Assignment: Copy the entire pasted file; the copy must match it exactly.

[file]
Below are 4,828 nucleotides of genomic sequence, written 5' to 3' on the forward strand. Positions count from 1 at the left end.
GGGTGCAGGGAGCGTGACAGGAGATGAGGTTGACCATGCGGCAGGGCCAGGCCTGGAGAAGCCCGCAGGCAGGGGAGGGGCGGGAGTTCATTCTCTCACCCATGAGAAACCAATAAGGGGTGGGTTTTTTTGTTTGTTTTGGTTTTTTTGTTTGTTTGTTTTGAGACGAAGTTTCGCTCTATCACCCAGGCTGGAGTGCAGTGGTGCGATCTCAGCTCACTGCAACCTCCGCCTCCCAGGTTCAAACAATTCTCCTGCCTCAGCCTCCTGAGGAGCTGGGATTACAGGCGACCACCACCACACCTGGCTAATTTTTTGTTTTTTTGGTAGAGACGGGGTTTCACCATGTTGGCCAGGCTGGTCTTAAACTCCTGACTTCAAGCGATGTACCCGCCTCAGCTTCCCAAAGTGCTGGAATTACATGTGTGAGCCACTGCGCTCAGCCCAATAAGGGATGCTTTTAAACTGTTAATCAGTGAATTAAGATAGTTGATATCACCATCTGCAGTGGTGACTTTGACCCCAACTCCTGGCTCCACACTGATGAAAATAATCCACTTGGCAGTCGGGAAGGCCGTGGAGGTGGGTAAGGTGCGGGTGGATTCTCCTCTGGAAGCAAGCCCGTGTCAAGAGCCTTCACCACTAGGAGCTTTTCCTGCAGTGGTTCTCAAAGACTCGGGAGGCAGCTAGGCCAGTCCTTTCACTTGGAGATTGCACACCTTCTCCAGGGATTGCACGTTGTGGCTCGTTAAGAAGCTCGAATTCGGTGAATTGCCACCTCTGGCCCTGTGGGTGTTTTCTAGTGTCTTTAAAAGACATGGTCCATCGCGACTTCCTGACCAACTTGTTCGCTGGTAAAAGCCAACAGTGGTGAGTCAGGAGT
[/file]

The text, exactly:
Below are 4,828 nucleotides of genomic sequence, written 5' to 3' on the forward strand. Positions count from 1 at the left end.
GGGTGCAGGGAGCGTGACAGGAGATGAGGTTGACCATGCGGCAGGGCCAGGCCTGGAGAAGCCCGCAGGCAGGGGAGGGGCGGGAGTTCATTCTCTCACCCATGAGAAACCAATAAGGGGTGGGTTTTTTTGTTTGTTTTGGTTTTTTTGTTTGTTTGTTTTGAGACGAAGTTTCGCTCTATCACCCAGGCTGGAGTGCAGTGGTGCGATCTCAGCTCACTGCAACCTCCGCCTCCCAGGTTCAAACAATTCTCCTGCCTCAGCCTCCTGAGGAGCTGGGATTACAGGCGACCACCACCACACCTGGCTAATTTTTTGTTTTTTTGGTAGAGACGGGGTTTCACCATGTTGGCCAGGCTGGTCTTAAACTCCTGACTTCAAGCGATGTACCCGCCTCAGCTTCCCAAAGTGCTGGAATTACATGTGTGAGCCACTGCGCTCAGCCCAATAAGGGATGCTTTTAAACTGTTAATCAGTGAATTAAGATAGTTGATATCACCATCTGCAGTGGTGACTTTGACCCCAACTCCTGGCTCCACACTGATGAAAATAATCCACTTGGCAGTCGGGAAGGCCGTGGAGGTGGGTAAGGTGCGGGTGGATTCTCCTCTGGAAGCAAGCCCGTGTCAAGAGCCTTCACCACTAGGAGCTTTTCCTGCAGTGGTTCTCAAAGACTCGGGAGGCAGCTAGGCCAGTCCTTTCACTTGGAGATTGCACACCTTCTCCAGGGATTGCACGTTGTGGCTCGTTAAGAAGCTCGAATTCGGTGAATTGCCACCTCTGGCCCTGTGGGTGTTTTCTAGTGTCTTTAAAAGACATGGTCCATCGCGACTTCCTGACCAACTTGTTCGCTGGTAAAAGCCAACAGTGGTGAGTCAGGAGT